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Persistent Osteoporosis Drug Use Pays Off

Among elderly female Medicare patients, persistent use of osteoporosis medications was associated with reduced risk of fracture and significantly lower total health care costs.

Osteoporosis International reports the results of research examining records of 294,369 women >65 years old, on Medicare and taking osteoporosis medicines for the first time at some point between 2009 and 2011. (Citation Source: bit.ly/2vALm98) 

Persistence on medication was seen in one third of these women and was defined as taking these medications for at least a year with no gaps in therapy of two months or longer. The remaining two-thirds were considered “non-persistent” users. The primary outcome of the analysis was any fragilty fracture.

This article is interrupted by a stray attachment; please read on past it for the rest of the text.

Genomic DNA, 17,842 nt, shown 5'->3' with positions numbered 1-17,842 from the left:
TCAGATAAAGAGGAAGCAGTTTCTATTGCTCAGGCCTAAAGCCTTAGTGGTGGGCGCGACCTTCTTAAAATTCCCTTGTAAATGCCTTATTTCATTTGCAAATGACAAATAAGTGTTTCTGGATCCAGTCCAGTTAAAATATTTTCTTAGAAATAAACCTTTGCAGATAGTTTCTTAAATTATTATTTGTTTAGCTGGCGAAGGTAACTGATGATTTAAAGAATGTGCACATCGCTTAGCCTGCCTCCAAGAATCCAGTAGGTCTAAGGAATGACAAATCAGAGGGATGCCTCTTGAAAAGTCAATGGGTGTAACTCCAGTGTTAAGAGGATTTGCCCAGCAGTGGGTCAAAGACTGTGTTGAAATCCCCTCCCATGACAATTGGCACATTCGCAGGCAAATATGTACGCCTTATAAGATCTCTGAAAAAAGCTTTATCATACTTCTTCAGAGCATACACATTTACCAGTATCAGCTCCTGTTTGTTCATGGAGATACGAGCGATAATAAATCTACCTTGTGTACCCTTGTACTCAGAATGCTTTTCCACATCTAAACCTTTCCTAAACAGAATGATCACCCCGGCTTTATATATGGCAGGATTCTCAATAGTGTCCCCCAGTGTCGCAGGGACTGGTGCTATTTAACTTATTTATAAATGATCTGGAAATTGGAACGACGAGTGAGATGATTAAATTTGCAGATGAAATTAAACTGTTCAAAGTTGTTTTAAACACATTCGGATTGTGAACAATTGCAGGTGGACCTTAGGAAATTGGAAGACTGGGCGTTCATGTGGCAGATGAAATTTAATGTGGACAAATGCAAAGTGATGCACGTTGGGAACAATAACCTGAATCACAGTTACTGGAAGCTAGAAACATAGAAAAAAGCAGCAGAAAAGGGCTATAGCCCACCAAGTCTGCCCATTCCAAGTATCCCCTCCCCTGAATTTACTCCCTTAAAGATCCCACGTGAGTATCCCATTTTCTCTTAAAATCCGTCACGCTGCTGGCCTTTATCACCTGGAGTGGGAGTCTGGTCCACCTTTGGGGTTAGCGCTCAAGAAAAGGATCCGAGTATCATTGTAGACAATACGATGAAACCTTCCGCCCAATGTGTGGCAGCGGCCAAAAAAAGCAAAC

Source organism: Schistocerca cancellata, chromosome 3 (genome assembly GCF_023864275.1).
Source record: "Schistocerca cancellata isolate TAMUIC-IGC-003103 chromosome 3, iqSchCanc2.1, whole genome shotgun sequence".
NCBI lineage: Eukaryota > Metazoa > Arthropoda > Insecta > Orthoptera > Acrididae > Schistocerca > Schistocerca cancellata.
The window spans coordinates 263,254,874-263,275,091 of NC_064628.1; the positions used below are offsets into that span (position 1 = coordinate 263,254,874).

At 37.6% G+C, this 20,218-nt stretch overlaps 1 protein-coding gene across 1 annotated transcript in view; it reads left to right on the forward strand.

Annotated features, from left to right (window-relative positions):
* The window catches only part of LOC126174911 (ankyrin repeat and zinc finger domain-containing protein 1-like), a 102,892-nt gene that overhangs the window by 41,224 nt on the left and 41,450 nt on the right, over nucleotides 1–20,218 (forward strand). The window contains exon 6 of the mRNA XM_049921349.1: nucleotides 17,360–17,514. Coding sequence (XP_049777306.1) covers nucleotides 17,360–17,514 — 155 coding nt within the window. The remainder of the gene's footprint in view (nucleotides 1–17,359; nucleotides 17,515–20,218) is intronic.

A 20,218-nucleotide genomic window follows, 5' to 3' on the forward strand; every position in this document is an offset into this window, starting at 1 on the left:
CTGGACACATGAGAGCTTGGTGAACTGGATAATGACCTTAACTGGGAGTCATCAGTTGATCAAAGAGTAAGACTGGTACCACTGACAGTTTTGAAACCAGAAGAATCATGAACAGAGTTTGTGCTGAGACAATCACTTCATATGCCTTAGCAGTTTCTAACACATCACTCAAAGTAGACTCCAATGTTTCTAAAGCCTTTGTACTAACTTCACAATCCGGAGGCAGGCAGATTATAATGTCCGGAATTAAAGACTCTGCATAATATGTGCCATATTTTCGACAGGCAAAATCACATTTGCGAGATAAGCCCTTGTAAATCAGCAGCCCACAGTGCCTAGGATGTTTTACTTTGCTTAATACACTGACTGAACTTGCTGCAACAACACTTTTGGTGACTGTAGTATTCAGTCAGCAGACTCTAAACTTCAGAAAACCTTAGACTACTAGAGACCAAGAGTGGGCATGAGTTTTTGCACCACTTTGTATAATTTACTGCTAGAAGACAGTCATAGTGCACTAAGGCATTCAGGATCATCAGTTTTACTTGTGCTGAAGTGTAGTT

Women on persistent drugs therapy had an annual fracture rate that dropped from 16.2 to 4.1 fractures for every 100 patient-years treated in the first 18 months of using osteoporosis drugs.

Non-persistent users, had a lesser decline in annual fracture rates: from 19 to 7.3 fractures/100 PYs.

Overall there was a 31% lowering of the fracture rate reduction for persistent users. 

Widespread use of bisphosphonates in the U.S. coincided with a dramatic decline in fractures from the mid-1990s to the mid-2000s. But use of these medicines has declined in recent years following reports of rare, but serious side effects including unusual fractures of the thigh bone, death of bone tissue in the jaw and esophageal cancer.

Total average health costs were lower for persistent users ($14,476 vs. $19,181 a year), as were inpatient hospital costs ($3,516 vs. $6,297) compared for those who did not consistently take their OP medicines.

 

 

Disclosures: 
The author has no conflicts of interest to disclose related to this subject

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